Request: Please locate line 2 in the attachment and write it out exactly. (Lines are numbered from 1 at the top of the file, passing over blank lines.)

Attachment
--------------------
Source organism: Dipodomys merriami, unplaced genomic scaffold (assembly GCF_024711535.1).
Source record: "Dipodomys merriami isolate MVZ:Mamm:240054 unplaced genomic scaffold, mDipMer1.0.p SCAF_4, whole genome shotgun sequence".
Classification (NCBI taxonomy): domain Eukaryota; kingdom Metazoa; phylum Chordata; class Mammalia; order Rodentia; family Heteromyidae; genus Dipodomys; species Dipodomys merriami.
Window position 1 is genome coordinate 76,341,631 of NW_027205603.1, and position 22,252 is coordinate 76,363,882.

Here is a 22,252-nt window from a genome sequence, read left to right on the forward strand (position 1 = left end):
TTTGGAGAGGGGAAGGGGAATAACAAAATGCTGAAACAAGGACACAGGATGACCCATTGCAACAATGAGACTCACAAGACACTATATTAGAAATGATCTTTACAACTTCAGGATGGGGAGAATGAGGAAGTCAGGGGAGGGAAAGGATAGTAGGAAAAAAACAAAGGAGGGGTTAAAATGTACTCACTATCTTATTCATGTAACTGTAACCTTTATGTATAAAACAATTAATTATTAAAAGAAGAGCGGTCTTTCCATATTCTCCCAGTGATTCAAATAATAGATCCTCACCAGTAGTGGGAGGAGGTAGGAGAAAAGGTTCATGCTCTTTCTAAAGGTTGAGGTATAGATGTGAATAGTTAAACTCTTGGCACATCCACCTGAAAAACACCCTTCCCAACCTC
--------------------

Source record: "Dipodomys merriami isolate MVZ:Mamm:240054 unplaced genomic scaffold, mDipMer1.0.p SCAF_4, whole genome shotgun sequence".